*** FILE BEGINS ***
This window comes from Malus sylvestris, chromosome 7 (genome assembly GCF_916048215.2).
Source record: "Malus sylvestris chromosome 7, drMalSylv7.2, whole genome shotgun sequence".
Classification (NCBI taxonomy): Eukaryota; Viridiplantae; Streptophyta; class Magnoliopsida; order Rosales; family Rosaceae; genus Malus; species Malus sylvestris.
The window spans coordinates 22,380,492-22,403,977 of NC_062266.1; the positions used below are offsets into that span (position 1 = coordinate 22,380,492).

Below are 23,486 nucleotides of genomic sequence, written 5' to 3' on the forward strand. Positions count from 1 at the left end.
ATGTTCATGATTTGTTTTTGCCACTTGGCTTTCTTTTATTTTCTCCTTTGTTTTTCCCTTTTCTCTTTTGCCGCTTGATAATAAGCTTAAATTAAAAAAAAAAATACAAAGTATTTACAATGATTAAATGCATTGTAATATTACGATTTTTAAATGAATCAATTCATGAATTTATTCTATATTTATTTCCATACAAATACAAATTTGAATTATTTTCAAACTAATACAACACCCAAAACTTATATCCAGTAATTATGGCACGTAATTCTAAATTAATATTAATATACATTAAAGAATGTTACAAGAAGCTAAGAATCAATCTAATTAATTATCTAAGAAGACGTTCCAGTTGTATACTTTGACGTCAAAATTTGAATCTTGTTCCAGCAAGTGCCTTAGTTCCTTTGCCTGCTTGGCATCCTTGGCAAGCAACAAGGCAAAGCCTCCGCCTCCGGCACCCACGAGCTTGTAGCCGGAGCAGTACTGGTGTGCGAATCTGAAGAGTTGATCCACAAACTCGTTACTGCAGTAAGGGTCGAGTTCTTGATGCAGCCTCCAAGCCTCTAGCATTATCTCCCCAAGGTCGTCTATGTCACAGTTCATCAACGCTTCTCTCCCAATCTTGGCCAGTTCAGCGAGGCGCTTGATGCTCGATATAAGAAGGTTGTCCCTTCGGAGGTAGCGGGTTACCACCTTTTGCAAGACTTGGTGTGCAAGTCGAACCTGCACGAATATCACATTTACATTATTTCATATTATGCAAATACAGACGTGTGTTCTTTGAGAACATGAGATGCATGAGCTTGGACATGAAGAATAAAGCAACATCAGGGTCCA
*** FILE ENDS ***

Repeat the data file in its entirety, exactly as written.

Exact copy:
This window comes from Malus sylvestris, chromosome 7 (genome assembly GCF_916048215.2).
Source record: "Malus sylvestris chromosome 7, drMalSylv7.2, whole genome shotgun sequence".
Classification (NCBI taxonomy): Eukaryota; Viridiplantae; Streptophyta; class Magnoliopsida; order Rosales; family Rosaceae; genus Malus; species Malus sylvestris.
The window spans coordinates 22,380,492-22,403,977 of NC_062266.1; the positions used below are offsets into that span (position 1 = coordinate 22,380,492).

Below are 23,486 nucleotides of genomic sequence, written 5' to 3' on the forward strand. Positions count from 1 at the left end.
ATGTTCATGATTTGTTTTTGCCACTTGGCTTTCTTTTATTTTCTCCTTTGTTTTTCCCTTTTCTCTTTTGCCGCTTGATAATAAGCTTAAATTAAAAAAAAAAATACAAAGTATTTACAATGATTAAATGCATTGTAATATTACGATTTTTAAATGAATCAATTCATGAATTTATTCTATATTTATTTCCATACAAATACAAATTTGAATTATTTTCAAACTAATACAACACCCAAAACTTATATCCAGTAATTATGGCACGTAATTCTAAATTAATATTAATATACATTAAAGAATGTTACAAGAAGCTAAGAATCAATCTAATTAATTATCTAAGAAGACGTTCCAGTTGTATACTTTGACGTCAAAATTTGAATCTTGTTCCAGCAAGTGCCTTAGTTCCTTTGCCTGCTTGGCATCCTTGGCAAGCAACAAGGCAAAGCCTCCGCCTCCGGCACCCACGAGCTTGTAGCCGGAGCAGTACTGGTGTGCGAATCTGAAGAGTTGATCCACAAACTCGTTACTGCAGTAAGGGTCGAGTTCTTGATGCAGCCTCCAAGCCTCTAGCATTATCTCCCCAAGGTCGTCTATGTCACAGTTCATCAACGCTTCTCTCCCAATCTTGGCCAGTTCAGCGAGGCGCTTGATGCTCGATATAAGAAGGTTGTCCCTTCGGAGGTAGCGGGTTACCACCTTTTGCAAGACTTGGTGTGCAAGTCGAACCTGCACGAATATCACATTTACATTATTTCATATTATGCAAATACAGACGTGTGTTCTTTGAGAACATGAGATGCATGAGCTTGGACATGAAGAATAAAGCAACATCAGGGTCCA